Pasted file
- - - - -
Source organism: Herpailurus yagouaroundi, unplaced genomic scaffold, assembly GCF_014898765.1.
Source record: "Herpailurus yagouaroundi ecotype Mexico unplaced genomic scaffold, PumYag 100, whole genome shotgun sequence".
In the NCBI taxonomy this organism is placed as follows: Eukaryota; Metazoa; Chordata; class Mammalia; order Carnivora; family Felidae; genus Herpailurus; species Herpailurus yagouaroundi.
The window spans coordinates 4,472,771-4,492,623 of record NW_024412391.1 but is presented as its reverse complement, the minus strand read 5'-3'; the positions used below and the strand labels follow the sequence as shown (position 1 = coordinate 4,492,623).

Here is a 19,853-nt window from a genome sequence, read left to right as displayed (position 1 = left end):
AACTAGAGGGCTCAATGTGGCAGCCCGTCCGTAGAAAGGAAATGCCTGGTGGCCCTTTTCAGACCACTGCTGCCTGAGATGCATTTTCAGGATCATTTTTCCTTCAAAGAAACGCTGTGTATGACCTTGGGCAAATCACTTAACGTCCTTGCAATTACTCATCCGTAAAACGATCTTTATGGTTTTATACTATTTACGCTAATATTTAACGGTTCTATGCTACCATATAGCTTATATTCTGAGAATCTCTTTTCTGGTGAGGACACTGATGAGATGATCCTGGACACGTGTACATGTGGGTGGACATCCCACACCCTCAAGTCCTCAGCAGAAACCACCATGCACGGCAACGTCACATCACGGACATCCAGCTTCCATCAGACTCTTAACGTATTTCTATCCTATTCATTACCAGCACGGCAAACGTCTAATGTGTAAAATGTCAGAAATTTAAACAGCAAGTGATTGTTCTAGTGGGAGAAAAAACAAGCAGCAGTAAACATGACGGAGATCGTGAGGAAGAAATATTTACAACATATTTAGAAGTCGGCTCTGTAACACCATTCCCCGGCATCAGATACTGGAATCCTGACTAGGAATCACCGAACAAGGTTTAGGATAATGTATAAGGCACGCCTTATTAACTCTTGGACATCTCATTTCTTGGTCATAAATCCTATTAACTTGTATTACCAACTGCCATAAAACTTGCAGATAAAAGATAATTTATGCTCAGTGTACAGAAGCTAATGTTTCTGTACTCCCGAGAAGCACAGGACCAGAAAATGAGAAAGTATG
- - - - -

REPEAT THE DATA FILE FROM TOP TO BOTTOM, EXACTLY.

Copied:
Source organism: Herpailurus yagouaroundi, unplaced genomic scaffold, assembly GCF_014898765.1.
Source record: "Herpailurus yagouaroundi ecotype Mexico unplaced genomic scaffold, PumYag 100, whole genome shotgun sequence".
In the NCBI taxonomy this organism is placed as follows: Eukaryota; Metazoa; Chordata; class Mammalia; order Carnivora; family Felidae; genus Herpailurus; species Herpailurus yagouaroundi.
The window spans coordinates 4,472,771-4,492,623 of record NW_024412391.1 but is presented as its reverse complement, the minus strand read 5'-3'; the positions used below and the strand labels follow the sequence as shown (position 1 = coordinate 4,492,623).

Here is a 19,853-nt window from a genome sequence, read left to right as displayed (position 1 = left end):
AACTAGAGGGCTCAATGTGGCAGCCCGTCCGTAGAAAGGAAATGCCTGGTGGCCCTTTTCAGACCACTGCTGCCTGAGATGCATTTTCAGGATCATTTTTCCTTCAAAGAAACGCTGTGTATGACCTTGGGCAAATCACTTAACGTCCTTGCAATTACTCATCCGTAAAACGATCTTTATGGTTTTATACTATTTACGCTAATATTTAACGGTTCTATGCTACCATATAGCTTATATTCTGAGAATCTCTTTTCTGGTGAGGACACTGATGAGATGATCCTGGACACGTGTACATGTGGGTGGACATCCCACACCCTCAAGTCCTCAGCAGAAACCACCATGCACGGCAACGTCACATCACGGACATCCAGCTTCCATCAGACTCTTAACGTATTTCTATCCTATTCATTACCAGCACGGCAAACGTCTAATGTGTAAAATGTCAGAAATTTAAACAGCAAGTGATTGTTCTAGTGGGAGAAAAAACAAGCAGCAGTAAACATGACGGAGATCGTGAGGAAGAAATATTTACAACATATTTAGAAGTCGGCTCTGTAACACCATTCCCCGGCATCAGATACTGGAATCCTGACTAGGAATCACCGAACAAGGTTTAGGATAATGTATAAGGCACGCCTTATTAACTCTTGGACATCTCATTTCTTGGTCATAAATCCTATTAACTTGTATTACCAACTGCCATAAAACTTGCAGATAAAAGATAATTTATGCTCAGTGTACAGAAGCTAATGTTTCTGTACTCCCGAGAAGCACAGGACCAGAAAATGAGAAAGTATG